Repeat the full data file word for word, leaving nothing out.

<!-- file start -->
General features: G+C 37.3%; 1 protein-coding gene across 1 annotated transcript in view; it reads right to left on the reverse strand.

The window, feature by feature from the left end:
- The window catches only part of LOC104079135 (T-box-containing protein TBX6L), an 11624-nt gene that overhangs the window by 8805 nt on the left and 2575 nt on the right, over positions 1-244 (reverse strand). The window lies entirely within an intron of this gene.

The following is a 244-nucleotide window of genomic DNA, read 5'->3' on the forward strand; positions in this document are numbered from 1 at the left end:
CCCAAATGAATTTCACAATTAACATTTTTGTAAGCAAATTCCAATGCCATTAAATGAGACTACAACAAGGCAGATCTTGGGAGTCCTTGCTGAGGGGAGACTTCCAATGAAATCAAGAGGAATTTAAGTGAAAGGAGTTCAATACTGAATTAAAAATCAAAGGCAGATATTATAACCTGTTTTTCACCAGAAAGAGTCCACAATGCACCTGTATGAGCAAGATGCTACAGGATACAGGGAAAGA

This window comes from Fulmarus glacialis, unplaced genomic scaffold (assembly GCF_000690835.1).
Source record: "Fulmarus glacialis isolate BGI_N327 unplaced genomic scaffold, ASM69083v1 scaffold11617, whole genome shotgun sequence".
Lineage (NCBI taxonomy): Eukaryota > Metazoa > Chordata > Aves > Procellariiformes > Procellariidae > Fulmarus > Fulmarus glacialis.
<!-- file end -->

General features: G+C 37.3%; 1 protein-coding gene across 1 annotated transcript in view; it reads right to left on the reverse strand.

The window, feature by feature from the left end:
- The window catches only part of LOC104079135 (T-box-containing protein TBX6L), an 11624-nt gene that overhangs the window by 8805 nt on the left and 2575 nt on the right, over positions 1-244 (reverse strand). The window lies entirely within an intron of this gene.

The following is a 244-nucleotide window of genomic DNA, read 5'->3' on the forward strand; positions in this document are numbered from 1 at the left end:
CCCAAATGAATTTCACAATTAACATTTTTGTAAGCAAATTCCAATGCCATTAAATGAGACTACAACAAGGCAGATCTTGGGAGTCCTTGCTGAGGGGAGACTTCCAATGAAATCAAGAGGAATTTAAGTGAAAGGAGTTCAATACTGAATTAAAAATCAAAGGCAGATATTATAACCTGTTTTTCACCAGAAAGAGTCCACAATGCACCTGTATGAGCAAGATGCTACAGGATACAGGGAAAGA

This window comes from Fulmarus glacialis, unplaced genomic scaffold (assembly GCF_000690835.1).
Source record: "Fulmarus glacialis isolate BGI_N327 unplaced genomic scaffold, ASM69083v1 scaffold11617, whole genome shotgun sequence".
Lineage (NCBI taxonomy): Eukaryota > Metazoa > Chordata > Aves > Procellariiformes > Procellariidae > Fulmarus > Fulmarus glacialis.